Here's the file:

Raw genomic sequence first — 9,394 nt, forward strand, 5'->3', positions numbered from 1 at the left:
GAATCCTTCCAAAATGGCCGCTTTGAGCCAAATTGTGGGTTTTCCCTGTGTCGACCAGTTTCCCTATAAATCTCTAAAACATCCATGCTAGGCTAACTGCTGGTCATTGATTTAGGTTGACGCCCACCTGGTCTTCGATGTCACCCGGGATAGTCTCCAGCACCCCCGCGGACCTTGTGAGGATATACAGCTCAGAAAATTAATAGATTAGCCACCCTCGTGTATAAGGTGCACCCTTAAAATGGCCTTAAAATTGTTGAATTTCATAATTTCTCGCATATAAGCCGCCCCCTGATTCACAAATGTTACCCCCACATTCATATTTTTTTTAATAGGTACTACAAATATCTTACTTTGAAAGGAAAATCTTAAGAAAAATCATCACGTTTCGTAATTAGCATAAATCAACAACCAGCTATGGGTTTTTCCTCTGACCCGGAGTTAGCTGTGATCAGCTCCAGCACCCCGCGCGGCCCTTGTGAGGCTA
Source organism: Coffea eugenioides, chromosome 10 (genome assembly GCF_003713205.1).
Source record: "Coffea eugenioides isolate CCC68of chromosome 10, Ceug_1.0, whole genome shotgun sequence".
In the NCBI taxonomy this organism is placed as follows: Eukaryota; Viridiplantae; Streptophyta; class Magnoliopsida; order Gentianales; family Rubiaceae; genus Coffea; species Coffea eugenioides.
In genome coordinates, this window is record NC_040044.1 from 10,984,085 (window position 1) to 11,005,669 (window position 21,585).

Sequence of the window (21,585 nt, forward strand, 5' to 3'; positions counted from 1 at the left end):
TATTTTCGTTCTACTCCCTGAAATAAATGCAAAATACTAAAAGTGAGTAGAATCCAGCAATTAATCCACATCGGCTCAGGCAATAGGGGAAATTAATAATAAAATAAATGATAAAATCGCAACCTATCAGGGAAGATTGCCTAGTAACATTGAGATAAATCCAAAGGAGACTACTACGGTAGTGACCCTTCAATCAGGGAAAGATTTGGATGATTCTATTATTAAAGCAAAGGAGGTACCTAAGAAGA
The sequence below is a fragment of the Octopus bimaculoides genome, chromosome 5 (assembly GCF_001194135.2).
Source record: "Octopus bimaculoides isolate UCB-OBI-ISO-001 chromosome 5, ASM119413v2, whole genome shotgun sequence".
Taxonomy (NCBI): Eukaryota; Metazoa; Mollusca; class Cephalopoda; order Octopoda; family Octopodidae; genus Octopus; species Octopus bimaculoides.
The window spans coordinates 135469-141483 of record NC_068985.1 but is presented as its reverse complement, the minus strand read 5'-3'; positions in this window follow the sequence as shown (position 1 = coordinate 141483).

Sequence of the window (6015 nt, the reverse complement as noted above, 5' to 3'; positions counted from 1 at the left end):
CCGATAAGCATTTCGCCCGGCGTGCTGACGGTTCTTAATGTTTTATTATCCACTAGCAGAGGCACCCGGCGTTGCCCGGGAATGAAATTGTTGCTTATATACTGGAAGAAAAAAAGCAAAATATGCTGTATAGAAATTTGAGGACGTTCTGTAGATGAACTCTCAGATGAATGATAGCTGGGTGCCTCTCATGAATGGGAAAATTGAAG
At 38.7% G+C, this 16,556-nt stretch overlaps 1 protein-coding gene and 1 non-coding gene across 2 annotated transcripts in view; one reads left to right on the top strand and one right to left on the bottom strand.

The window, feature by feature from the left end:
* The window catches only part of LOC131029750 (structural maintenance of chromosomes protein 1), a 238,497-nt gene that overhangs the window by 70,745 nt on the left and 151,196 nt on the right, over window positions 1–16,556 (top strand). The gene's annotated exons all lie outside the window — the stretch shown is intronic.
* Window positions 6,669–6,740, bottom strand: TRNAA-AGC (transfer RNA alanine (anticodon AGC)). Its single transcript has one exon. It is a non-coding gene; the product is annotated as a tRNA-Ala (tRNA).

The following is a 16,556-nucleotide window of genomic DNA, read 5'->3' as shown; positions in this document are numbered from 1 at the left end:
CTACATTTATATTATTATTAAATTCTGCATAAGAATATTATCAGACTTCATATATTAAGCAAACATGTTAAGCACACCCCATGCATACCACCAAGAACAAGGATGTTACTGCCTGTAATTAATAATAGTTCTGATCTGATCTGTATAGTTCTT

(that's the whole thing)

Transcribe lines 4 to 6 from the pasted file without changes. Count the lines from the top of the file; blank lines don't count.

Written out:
Source record: "Coffea eugenioides isolate CCC68of chromosome 10, Ceug_1.0, whole genome shotgun sequence".
In the NCBI taxonomy this organism is placed as follows: Eukaryota; Viridiplantae; Streptophyta; class Magnoliopsida; order Gentianales; family Rubiaceae; genus Coffea; species Coffea eugenioides.
In genome coordinates, this window is record NC_040044.1 from 10,984,085 (window position 1) to 11,005,669 (window position 21,585).